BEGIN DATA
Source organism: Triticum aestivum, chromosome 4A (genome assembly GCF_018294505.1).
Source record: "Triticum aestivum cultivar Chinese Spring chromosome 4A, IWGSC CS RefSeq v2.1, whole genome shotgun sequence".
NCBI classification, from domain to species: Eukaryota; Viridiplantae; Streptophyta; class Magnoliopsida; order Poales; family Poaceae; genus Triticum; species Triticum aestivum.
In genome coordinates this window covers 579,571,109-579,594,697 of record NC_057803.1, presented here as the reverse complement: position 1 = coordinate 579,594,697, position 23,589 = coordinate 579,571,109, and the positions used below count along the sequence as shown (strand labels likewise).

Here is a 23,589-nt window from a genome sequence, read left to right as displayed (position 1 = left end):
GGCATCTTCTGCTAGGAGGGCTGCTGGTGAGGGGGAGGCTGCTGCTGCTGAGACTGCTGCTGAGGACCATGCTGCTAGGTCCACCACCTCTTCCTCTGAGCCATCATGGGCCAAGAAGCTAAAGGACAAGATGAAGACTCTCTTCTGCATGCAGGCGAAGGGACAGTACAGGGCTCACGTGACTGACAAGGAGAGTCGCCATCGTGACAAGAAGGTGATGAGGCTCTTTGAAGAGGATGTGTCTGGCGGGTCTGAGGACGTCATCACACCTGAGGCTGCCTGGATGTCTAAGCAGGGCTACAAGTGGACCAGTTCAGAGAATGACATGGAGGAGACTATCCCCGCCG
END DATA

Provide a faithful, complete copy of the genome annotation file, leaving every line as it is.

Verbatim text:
Source organism: Triticum aestivum, chromosome 4A (genome assembly GCF_018294505.1).
Source record: "Triticum aestivum cultivar Chinese Spring chromosome 4A, IWGSC CS RefSeq v2.1, whole genome shotgun sequence".
NCBI classification, from domain to species: Eukaryota; Viridiplantae; Streptophyta; class Magnoliopsida; order Poales; family Poaceae; genus Triticum; species Triticum aestivum.
In genome coordinates this window covers 579,571,109-579,594,697 of record NC_057803.1, presented here as the reverse complement: position 1 = coordinate 579,594,697, position 23,589 = coordinate 579,571,109, and the positions used below count along the sequence as shown (strand labels likewise).

Here is a 23,589-nt window from a genome sequence, read left to right as displayed (position 1 = left end):
GGCATCTTCTGCTAGGAGGGCTGCTGGTGAGGGGGAGGCTGCTGCTGCTGAGACTGCTGCTGAGGACCATGCTGCTAGGTCCACCACCTCTTCCTCTGAGCCATCATGGGCCAAGAAGCTAAAGGACAAGATGAAGACTCTCTTCTGCATGCAGGCGAAGGGACAGTACAGGGCTCACGTGACTGACAAGGAGAGTCGCCATCGTGACAAGAAGGTGATGAGGCTCTTTGAAGAGGATGTGTCTGGCGGGTCTGAGGACGTCATCACACCTGAGGCTGCCTGGATGTCTAAGCAGGGCTACAAGTGGACCAGTTCAGAGAATGACATGGAGGAGACTATCCCCGCCG